The ACCC yesterday released its 2019 enforcement priorities, and the focus was clearly on punishment and penalties.
During his annual address, ACCC Chair Rod Sims stated that there should be penalties of over AU$100 million for breaches of consumer law to improve deterrence. Further, that he wasn't going to talk about the importance of 'corporate culture' but rather 'punishment' – and that in his view the way to get the attention of very large companies was to affect shareholder value.
The ACCC also detailed the industries and types of conduct which will be targeted for ACCC enforcement action this year. Companies in the spotlight should review their compliance processes and ensure they have a strategy in place for responding to a regulatory enquiry.
2019 Compliance and Enforcement Priorities
This year, the ACCC is focusing on:
- Customer loyalty schemes
- Consumer guarantee rights in the context of large retailers and manufacturers that supply high-value consumer goods, including whitegoods and electrical goods
- Conduct that may contravene the misuse of market power or concerted practices prohibitions
- Misconduct in the franchising sector
- Anticompetitive conduct and competition issues in the financial services sector
- Advertising on social media, and particularly 'subscription traps' for young consumers
- Complexity and opacity of pricing in the energy and telecommunications sectors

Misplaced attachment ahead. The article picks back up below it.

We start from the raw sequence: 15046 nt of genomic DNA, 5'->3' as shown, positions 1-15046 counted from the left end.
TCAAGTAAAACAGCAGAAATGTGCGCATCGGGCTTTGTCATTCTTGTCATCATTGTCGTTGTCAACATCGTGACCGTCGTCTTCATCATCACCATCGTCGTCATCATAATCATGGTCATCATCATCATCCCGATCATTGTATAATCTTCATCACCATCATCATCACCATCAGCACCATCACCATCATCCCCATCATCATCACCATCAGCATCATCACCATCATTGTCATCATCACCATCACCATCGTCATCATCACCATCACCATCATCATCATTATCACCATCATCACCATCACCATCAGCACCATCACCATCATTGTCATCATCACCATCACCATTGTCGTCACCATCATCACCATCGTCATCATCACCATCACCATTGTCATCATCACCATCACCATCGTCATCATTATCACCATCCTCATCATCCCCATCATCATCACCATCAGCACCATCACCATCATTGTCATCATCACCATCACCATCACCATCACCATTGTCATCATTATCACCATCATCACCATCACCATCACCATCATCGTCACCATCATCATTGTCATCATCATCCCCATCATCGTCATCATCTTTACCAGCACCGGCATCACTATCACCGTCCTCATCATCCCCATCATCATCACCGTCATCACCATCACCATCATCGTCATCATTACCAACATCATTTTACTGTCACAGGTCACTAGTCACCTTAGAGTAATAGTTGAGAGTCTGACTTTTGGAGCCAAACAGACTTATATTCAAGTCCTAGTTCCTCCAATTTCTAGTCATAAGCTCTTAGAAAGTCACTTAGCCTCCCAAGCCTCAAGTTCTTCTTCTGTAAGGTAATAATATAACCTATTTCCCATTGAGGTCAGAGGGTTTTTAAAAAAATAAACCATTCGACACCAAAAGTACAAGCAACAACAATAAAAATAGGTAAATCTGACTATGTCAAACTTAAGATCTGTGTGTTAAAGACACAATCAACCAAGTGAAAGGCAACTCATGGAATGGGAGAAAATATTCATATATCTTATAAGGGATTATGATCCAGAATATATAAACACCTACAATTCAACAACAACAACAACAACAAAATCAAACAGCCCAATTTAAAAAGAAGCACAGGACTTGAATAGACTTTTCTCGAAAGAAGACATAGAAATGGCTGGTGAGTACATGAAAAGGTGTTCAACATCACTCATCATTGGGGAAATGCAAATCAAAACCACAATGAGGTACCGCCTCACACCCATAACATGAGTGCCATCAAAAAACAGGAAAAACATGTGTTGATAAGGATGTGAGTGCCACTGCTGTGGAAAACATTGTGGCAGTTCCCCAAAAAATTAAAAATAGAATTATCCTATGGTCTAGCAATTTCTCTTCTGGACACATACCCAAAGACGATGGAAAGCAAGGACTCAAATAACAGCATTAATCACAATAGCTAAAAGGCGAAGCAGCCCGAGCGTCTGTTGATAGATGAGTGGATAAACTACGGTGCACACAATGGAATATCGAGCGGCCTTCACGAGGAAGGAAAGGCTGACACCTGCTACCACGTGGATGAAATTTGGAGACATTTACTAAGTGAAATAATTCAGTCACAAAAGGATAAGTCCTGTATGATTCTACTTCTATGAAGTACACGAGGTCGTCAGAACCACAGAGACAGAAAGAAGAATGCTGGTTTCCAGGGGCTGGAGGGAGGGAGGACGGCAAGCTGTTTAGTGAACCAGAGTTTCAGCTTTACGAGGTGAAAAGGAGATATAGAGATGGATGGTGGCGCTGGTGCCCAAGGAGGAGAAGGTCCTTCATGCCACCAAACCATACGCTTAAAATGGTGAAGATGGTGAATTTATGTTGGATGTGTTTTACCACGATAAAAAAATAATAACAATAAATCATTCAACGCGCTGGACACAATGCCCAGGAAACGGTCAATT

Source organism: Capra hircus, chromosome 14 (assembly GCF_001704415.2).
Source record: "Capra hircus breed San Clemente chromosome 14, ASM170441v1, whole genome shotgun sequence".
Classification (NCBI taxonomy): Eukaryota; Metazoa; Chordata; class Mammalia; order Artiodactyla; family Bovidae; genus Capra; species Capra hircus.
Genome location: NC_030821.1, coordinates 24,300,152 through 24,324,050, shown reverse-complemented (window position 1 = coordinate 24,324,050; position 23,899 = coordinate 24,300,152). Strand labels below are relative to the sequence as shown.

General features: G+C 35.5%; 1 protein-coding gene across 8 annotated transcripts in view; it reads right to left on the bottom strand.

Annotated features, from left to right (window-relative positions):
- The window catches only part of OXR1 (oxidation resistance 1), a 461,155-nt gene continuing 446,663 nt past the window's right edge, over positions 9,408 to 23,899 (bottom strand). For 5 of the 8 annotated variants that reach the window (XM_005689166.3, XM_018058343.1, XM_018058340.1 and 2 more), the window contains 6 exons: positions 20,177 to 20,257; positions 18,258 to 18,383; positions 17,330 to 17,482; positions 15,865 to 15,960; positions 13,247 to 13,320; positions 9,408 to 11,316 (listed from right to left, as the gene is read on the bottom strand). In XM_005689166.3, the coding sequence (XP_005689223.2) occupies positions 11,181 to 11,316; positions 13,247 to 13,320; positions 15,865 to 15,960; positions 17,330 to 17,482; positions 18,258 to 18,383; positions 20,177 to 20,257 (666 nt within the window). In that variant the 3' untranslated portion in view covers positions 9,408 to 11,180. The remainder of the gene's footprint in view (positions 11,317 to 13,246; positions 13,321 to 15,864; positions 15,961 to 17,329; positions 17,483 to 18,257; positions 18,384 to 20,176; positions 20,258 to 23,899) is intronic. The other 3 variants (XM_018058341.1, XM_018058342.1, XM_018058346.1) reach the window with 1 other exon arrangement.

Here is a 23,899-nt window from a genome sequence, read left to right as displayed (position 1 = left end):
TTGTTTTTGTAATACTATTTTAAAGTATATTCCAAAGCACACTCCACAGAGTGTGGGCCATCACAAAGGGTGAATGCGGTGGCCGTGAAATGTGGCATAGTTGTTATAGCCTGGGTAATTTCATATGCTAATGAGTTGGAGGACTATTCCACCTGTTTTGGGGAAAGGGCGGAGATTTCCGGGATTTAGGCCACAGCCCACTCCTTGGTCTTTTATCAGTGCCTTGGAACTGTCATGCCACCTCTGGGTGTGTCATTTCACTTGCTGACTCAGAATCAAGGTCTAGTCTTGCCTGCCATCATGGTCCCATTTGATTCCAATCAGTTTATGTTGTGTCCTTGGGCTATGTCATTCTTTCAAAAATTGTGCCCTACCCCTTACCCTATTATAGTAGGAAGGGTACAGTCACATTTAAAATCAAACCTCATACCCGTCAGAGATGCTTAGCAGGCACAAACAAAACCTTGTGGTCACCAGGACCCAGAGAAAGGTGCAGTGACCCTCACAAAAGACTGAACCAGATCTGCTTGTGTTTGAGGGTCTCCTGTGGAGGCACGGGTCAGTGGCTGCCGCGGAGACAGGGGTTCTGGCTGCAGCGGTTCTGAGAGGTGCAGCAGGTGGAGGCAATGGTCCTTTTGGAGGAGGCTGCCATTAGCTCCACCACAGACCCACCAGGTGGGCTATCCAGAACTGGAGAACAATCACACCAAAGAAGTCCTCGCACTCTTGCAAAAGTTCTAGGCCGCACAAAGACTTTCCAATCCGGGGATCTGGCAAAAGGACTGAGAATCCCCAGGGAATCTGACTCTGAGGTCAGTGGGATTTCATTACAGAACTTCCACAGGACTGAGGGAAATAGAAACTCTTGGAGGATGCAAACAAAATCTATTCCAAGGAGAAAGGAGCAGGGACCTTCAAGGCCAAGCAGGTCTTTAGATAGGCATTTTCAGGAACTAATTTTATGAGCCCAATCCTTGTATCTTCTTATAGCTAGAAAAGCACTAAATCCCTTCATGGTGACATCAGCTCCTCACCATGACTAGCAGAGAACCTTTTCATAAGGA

- Business-to-business unfair contract terms, particularly in the agricultural sector
- The collection and use of consumer data by digital platforms
- Product safety including the Takata airbag recall and quad bikes
- Anticompetitive conduct in commercial construction markets.
In addition, the ACCC has confirmed its enduring priorities (unchanged from last year) which include:
- Cartel conduct
- Anticompetitive agreements and practices
- Product safety issues which have the potential to cause serious harm to consumers
- Conduct impacting vulnerable and disadvantaged consumers.
What should businesses targeted do?
As always, businesses in the ACCC's spotlight should assess their compliance with competition and consumer law and address any potential issues, particularly in light of the increased penalties under the ACL.
In addition to these 2019 enforcement priorities, the ACCC will
also be releasing separate Product Safety Priorities at the
National Consumer Congress in March 2019.
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